[JURIST] Bolivia's new constitution [PDF text, in Spanish], which gives more power to the country's indigenous majority, went into effect on Saturday. Announcing the event, President Evo Morales [official website, BBC profile] said it represented a new beginning [press release, in Spanish] for the country, and an earlier release [text, in Spanish] by his office compared it to the Magna Carta [backgrounder]. The new charter provides for redistribution of land and natural resource revenues [JURIST report], the creation of congressional seats reserved for indigenous representatives, and the institution of special courts for some indigenous communities. It also prohibits the posting of foreign military bases within the country and eliminates an existing one-term limit on Bolivian presidents.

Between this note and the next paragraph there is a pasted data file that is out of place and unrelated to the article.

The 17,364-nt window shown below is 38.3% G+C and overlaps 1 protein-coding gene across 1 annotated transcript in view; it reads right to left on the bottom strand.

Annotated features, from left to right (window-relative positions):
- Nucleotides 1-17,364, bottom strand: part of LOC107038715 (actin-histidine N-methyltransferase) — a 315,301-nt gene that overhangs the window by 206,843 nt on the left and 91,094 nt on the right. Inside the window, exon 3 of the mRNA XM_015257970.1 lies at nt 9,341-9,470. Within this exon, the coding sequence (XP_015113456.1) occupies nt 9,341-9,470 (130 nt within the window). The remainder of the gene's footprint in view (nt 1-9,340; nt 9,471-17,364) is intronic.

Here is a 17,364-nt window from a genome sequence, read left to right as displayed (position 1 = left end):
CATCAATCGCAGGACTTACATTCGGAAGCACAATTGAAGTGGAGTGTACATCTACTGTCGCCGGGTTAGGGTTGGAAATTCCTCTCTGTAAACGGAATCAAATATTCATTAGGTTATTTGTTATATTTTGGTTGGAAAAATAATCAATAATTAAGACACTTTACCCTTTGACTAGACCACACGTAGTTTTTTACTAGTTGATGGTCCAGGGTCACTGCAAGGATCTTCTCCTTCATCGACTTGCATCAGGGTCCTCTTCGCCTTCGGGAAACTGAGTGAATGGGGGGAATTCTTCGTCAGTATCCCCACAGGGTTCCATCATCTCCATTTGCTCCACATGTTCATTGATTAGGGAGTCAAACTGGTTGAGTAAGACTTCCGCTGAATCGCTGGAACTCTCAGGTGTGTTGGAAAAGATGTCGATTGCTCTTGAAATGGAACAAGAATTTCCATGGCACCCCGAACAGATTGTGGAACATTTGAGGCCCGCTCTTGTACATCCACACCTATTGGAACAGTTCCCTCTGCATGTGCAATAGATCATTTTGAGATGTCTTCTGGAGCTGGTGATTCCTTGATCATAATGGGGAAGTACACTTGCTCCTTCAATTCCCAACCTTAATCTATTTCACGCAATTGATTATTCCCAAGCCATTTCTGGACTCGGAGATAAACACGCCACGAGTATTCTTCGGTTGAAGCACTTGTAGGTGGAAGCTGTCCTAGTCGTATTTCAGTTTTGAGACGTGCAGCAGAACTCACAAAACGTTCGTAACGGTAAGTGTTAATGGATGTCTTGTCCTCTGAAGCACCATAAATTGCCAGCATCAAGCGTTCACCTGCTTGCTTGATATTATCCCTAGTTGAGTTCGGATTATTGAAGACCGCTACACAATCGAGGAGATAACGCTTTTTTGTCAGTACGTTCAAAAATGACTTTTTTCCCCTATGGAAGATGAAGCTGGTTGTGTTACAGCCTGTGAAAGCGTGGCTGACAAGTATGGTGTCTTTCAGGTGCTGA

The new constitution had been strongly opposed in regions where more voters own land or are of European descent, but was nevertheless approved in a national referendum [JURIST reports] in January. In October 2008, the Bolivian National Congress ratified [JURIST report] the proposed reforms [JURIST news archive] after Morales agreed not to run for re-election in 2014. In August 2008, Morales won a confidence referendum, which he personally proposed [JURIST reports] in a bid to legitimize his campaign for the constitutional changes.